Player of the week: Rep. John Boehner

John BoehnerJohn Andrew BoehnerThe two-party system is dying — let’s put it out of its misery One year later, neither party can get past last year's election White House strikes back at Bushes over legacy MORE will become House Speaker on Wednesday, capping a stunning political comeback that has spanned a dozen years.

In 1998, John BoehnerJohn Andrew BoehnerThe two-party system is dying — let’s put it out of its misery One year later, neither party can get past last year's election White House strikes back at Bushes over legacy MORE was removed from House Republican leadership after a disappointing election for the GOP. He later started to climb back up the leadership ladder, first as chairman of the Education and Workforce Committee, shepherding the No Child Left Behind Act to President George W. Bush’s desk.

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Five years later, he triumphed in his bid for majority leader over then-Rep. Roy BluntRoy Dean BluntWe must fund community health centers now Overnight Tech: Senators demand tech firms do more on Russian meddling | House Intel releases Russian-promoted ads | Apple CEO says 'fake news' bigger threat than ads | Ex-Yahoo CEO, Equifax execs to testify on breaches Facebook: Clinton, Trump campaigns spent a combined M on ads MORE (R-Mo.). His dream of grabbing the Speaker’s gavel was set back after Democrats took control of the House in 2006 and bolstered their majority in 2008. Some blamed Boehner, but he successfully fended off challenges to his minority-leader post.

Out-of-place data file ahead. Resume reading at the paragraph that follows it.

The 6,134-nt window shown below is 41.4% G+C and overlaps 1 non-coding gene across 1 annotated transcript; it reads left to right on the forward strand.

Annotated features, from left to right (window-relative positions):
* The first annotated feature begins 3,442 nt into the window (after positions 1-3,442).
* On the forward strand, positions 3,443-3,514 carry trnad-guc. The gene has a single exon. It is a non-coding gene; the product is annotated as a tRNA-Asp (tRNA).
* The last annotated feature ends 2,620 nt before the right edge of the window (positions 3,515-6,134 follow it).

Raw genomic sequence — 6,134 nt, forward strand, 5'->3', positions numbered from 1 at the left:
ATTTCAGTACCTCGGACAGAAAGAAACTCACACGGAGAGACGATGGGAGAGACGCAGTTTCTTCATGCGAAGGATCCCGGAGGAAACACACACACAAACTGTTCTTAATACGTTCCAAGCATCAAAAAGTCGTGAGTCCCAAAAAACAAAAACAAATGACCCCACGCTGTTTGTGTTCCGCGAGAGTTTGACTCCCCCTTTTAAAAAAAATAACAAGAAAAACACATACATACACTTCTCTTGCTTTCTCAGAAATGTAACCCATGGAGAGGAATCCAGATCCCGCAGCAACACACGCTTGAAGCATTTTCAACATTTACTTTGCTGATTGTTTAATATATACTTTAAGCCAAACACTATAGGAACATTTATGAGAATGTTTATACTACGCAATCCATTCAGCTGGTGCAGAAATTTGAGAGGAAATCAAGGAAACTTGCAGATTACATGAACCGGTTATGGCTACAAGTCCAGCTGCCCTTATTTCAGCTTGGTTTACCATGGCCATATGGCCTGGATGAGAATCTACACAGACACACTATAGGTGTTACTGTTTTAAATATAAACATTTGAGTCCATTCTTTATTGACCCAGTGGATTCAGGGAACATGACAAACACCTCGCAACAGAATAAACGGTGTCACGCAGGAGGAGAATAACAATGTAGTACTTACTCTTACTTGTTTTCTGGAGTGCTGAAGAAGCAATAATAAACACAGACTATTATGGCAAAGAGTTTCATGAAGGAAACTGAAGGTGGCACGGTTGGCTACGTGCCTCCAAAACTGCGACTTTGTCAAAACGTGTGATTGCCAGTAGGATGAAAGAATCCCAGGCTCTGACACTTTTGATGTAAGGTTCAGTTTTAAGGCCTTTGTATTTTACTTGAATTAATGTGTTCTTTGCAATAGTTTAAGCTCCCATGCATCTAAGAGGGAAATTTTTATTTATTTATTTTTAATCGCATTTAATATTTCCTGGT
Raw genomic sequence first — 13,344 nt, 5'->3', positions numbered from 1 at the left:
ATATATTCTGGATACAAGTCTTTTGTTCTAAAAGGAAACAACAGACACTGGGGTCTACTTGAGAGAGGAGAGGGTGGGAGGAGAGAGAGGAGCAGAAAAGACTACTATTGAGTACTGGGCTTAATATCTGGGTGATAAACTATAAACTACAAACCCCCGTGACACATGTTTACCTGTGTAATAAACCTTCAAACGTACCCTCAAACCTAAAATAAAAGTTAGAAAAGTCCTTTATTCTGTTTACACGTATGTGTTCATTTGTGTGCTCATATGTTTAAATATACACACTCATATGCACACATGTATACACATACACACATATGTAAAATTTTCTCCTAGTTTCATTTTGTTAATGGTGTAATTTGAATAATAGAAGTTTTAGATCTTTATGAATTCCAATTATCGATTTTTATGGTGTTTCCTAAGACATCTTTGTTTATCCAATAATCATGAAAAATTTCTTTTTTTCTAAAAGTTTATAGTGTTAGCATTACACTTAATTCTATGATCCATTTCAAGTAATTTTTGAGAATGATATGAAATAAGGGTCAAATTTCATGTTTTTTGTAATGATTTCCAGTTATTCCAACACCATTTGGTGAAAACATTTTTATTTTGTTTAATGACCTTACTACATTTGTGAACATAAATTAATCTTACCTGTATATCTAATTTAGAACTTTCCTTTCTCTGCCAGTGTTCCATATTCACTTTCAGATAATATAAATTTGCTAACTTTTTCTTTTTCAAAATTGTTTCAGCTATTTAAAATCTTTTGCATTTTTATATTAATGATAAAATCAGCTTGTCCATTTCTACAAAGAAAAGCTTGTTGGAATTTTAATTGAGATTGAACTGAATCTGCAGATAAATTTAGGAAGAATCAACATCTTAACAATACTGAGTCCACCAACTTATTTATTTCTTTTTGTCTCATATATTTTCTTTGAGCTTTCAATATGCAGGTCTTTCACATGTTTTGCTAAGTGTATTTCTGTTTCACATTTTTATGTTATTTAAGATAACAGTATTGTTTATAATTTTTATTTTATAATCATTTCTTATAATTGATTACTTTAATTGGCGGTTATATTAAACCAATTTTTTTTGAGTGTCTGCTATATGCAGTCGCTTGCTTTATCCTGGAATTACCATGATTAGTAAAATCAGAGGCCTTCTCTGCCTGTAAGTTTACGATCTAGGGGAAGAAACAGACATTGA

Many on Capitol Hill will be closely watching to see whether Boehner, who is prone to tears, gets emotional as he officially becomes the top member of the lower chamber. But what will be more telling will be his first speech as the 61st Speaker. 

In an interview with The Hill last year, Boehner said, “If we gain the majority and I am Speaker, I’m going to run the House differently than it’s being run today and I’m going to run it differently than my Republican predecessors ran it.”

He later added, “It’s time to get really serious about fiscal responsibility. Not just talk about it, but deliver.”

Boehner doesn’t plan to run the House with as much partisan muscle as some of his predecessors. He will give more power to his committee chairmen, and has reminded his House colleagues of one of his favorite sayings: You can disagree without being disagreeable.

Over the last couple of months, Boehner’s transition from minority leader to Speaker-elect was relatively smooth, but the transition is over. Now the heavy lifting begins.